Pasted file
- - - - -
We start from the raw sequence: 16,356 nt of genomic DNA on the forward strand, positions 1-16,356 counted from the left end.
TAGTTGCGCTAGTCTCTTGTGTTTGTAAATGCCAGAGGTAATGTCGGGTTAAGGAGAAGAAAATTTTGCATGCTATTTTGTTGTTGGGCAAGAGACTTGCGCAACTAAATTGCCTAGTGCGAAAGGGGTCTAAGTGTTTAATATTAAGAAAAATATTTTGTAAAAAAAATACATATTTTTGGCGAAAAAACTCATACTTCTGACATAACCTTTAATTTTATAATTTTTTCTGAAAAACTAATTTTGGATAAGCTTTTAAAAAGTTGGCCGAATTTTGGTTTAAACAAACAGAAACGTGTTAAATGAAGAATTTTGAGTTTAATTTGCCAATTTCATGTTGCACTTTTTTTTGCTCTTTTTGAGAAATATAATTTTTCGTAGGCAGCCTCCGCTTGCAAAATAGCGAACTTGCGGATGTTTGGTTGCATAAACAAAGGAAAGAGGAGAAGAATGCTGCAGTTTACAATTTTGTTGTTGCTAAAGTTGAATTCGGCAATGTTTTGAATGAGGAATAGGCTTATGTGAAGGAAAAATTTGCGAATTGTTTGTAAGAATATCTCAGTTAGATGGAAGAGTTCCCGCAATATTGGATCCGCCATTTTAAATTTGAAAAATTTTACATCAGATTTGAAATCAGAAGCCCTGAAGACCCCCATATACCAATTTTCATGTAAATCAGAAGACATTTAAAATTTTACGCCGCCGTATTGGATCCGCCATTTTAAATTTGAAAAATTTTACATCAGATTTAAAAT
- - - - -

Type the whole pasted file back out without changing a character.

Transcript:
We start from the raw sequence: 16,356 nt of genomic DNA on the forward strand, positions 1-16,356 counted from the left end.
TAGTTGCGCTAGTCTCTTGTGTTTGTAAATGCCAGAGGTAATGTCGGGTTAAGGAGAAGAAAATTTTGCATGCTATTTTGTTGTTGGGCAAGAGACTTGCGCAACTAAATTGCCTAGTGCGAAAGGGGTCTAAGTGTTTAATATTAAGAAAAATATTTTGTAAAAAAAATACATATTTTTGGCGAAAAAACTCATACTTCTGACATAACCTTTAATTTTATAATTTTTTCTGAAAAACTAATTTTGGATAAGCTTTTAAAAAGTTGGCCGAATTTTGGTTTAAACAAACAGAAACGTGTTAAATGAAGAATTTTGAGTTTAATTTGCCAATTTCATGTTGCACTTTTTTTTGCTCTTTTTGAGAAATATAATTTTTCGTAGGCAGCCTCCGCTTGCAAAATAGCGAACTTGCGGATGTTTGGTTGCATAAACAAAGGAAAGAGGAGAAGAATGCTGCAGTTTACAATTTTGTTGTTGCTAAAGTTGAATTCGGCAATGTTTTGAATGAGGAATAGGCTTATGTGAAGGAAAAATTTGCGAATTGTTTGTAAGAATATCTCAGTTAGATGGAAGAGTTCCCGCAATATTGGATCCGCCATTTTAAATTTGAAAAATTTTACATCAGATTTGAAATCAGAAGCCCTGAAGACCCCCATATACCAATTTTCATGTAAATCAGAAGACATTTAAAATTTTACGCCGCCGTATTGGATCCGCCATTTTAAATTTGAAAAATTTTACATCAGATTTAAAAT